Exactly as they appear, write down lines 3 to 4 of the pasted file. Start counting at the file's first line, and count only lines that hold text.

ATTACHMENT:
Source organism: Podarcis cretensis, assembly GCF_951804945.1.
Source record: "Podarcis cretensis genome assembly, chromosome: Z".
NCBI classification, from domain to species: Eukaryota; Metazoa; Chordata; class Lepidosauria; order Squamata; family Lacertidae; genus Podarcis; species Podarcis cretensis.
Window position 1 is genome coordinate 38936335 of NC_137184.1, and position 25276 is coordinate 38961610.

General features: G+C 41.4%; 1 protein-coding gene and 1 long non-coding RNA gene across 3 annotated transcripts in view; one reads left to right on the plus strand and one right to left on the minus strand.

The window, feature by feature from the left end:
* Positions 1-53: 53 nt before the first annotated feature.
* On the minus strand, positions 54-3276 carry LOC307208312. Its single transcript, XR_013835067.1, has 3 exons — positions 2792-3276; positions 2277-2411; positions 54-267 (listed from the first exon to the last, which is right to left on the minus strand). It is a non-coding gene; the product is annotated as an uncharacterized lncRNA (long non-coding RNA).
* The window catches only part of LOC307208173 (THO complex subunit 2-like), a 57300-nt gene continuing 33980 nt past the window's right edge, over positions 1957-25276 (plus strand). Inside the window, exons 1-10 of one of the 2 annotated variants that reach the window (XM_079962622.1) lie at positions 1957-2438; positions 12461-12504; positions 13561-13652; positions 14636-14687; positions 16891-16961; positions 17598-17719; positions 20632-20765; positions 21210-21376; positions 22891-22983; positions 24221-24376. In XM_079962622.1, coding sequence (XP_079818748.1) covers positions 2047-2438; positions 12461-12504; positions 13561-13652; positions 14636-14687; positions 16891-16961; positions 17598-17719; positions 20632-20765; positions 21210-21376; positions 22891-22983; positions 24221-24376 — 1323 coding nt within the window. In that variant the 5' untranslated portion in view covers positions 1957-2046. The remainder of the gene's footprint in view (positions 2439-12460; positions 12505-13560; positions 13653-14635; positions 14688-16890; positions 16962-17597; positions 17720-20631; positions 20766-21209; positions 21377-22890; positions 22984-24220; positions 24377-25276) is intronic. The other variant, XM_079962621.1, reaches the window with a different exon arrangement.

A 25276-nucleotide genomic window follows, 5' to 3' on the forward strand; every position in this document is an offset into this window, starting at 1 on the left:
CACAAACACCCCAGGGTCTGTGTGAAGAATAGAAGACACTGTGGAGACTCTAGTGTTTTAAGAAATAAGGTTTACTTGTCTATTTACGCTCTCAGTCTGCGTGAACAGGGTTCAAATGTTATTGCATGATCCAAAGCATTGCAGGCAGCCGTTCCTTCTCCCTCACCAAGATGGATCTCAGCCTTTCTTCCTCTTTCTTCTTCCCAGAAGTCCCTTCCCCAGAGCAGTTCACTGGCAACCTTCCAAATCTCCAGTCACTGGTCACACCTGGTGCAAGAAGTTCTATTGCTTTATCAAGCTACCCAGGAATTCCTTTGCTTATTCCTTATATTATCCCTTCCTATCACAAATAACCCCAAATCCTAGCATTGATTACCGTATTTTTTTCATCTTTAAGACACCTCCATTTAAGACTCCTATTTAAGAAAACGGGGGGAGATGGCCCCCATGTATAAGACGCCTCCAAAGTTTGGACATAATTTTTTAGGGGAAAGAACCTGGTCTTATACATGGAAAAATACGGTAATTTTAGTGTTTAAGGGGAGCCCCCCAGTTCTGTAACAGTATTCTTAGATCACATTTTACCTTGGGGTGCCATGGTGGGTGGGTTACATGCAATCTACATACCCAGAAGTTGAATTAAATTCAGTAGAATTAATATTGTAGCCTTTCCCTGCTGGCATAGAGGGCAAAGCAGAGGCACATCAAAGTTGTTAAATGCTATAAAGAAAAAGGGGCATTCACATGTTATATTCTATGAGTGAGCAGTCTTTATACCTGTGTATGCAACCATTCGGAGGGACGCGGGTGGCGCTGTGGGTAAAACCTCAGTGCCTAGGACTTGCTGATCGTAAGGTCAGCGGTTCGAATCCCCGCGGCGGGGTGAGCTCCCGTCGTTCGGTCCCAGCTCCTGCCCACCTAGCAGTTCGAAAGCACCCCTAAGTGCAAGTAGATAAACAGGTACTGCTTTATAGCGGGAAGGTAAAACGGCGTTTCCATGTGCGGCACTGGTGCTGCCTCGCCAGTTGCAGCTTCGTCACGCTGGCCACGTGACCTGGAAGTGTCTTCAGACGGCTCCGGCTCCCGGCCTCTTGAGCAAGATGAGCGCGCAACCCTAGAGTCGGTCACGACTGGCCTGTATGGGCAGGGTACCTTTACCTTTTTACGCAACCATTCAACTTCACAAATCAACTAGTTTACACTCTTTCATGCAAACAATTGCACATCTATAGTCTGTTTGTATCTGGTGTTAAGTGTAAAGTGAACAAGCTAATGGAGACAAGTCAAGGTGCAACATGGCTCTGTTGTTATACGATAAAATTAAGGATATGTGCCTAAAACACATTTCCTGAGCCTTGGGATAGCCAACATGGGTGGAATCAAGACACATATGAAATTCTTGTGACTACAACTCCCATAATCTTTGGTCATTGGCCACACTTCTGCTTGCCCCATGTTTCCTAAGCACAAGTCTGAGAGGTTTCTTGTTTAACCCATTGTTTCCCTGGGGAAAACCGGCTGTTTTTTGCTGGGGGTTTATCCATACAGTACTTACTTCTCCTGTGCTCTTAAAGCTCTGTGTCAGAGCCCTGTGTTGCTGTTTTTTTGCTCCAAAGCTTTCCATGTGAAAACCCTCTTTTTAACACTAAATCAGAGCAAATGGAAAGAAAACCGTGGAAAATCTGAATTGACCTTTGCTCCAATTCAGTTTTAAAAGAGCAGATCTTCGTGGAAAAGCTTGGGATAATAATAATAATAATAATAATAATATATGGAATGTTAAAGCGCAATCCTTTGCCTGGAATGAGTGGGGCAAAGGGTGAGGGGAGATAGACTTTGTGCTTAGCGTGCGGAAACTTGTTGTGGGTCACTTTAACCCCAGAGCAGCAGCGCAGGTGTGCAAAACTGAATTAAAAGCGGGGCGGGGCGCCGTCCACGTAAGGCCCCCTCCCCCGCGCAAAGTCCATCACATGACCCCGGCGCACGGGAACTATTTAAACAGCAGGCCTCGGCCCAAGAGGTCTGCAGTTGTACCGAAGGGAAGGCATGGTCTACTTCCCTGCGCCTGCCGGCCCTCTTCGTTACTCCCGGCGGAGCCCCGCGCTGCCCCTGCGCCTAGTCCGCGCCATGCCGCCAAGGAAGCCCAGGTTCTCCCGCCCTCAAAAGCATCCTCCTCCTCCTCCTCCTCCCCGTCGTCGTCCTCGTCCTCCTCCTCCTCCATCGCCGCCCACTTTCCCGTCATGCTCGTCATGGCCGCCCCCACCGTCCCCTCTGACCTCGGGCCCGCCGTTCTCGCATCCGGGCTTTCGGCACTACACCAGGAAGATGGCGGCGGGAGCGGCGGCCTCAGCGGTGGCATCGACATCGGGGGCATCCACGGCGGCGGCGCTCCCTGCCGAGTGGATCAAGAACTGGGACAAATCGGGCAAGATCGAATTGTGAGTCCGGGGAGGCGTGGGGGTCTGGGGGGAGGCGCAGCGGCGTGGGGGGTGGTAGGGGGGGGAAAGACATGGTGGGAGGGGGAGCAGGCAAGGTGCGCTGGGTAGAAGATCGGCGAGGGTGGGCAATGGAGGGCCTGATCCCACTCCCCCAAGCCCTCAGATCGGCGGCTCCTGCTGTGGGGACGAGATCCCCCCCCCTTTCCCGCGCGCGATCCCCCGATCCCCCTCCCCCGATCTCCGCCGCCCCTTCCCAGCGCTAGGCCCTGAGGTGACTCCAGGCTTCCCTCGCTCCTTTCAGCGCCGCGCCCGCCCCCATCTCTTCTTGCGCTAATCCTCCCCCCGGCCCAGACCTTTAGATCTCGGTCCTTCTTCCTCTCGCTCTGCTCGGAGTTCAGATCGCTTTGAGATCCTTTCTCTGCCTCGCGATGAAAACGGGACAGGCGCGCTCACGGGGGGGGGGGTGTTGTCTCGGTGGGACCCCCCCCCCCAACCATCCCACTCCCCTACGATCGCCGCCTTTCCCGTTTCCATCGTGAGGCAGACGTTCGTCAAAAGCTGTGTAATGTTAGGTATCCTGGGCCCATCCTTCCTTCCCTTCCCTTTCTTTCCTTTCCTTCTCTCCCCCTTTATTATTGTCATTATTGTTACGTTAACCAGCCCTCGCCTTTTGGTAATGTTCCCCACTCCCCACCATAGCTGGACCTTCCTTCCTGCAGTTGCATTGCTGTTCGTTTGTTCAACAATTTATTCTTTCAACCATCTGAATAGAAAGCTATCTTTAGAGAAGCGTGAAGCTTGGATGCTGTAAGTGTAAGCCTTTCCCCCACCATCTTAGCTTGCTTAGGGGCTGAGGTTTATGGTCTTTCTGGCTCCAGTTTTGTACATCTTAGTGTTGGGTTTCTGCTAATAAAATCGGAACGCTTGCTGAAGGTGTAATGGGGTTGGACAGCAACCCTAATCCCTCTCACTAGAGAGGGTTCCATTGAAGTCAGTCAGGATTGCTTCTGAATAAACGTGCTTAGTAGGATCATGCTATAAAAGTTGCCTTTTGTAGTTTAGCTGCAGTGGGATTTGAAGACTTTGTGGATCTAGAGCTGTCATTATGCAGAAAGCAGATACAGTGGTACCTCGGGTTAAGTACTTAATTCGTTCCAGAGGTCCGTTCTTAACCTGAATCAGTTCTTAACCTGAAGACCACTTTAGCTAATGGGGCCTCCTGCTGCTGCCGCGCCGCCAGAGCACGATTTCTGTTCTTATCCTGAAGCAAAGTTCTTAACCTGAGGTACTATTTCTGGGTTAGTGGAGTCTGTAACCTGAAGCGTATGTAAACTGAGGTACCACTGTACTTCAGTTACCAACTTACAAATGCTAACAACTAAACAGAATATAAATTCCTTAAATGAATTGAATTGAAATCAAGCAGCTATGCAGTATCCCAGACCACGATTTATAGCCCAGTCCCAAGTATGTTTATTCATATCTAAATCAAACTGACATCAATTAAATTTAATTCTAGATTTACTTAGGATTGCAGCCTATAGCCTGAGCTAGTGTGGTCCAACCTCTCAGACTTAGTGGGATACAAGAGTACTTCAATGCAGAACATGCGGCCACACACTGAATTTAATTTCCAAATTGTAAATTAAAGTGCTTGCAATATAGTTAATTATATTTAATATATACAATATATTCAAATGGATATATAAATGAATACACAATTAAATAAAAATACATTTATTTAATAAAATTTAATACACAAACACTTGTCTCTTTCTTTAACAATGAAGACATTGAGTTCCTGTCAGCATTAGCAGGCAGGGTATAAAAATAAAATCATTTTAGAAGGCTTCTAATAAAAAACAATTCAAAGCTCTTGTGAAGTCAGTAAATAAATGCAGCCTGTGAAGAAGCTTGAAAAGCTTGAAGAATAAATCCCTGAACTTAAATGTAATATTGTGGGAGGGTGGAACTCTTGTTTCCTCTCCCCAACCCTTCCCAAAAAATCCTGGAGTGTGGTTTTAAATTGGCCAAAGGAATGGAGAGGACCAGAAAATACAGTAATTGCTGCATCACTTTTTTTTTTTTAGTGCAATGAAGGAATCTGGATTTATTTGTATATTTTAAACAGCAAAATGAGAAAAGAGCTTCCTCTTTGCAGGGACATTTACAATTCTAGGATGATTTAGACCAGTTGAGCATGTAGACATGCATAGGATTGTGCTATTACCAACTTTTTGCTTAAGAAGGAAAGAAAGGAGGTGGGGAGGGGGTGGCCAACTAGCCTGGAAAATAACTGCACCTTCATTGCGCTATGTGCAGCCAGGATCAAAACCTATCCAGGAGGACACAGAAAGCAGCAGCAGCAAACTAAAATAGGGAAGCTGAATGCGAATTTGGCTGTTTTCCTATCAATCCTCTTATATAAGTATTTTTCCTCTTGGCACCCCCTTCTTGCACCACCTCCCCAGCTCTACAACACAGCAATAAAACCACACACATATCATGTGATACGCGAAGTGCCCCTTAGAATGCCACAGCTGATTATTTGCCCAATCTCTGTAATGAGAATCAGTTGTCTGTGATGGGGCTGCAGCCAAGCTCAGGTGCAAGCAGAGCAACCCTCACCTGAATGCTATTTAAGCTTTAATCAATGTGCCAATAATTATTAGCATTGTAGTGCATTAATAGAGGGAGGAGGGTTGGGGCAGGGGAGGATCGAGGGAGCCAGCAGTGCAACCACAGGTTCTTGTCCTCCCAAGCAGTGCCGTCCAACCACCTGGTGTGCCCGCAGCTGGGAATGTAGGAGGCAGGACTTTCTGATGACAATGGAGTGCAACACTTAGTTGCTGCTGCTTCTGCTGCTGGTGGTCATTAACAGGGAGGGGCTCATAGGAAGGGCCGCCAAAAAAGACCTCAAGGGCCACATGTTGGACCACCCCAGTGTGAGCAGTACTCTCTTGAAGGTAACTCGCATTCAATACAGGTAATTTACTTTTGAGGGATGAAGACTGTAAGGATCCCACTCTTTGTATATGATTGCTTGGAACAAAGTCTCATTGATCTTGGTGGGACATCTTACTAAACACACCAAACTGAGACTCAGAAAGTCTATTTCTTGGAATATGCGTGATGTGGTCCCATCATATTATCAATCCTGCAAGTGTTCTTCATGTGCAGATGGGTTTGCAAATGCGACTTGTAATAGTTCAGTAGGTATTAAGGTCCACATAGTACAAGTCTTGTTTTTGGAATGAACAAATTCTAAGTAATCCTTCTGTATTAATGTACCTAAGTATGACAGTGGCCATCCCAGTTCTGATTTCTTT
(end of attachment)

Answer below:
NCBI classification, from domain to species: Eukaryota; Metazoa; Chordata; class Lepidosauria; order Squamata; family Lacertidae; genus Podarcis; species Podarcis cretensis.
Window position 1 is genome coordinate 38936335 of NC_137184.1, and position 25276 is coordinate 38961610.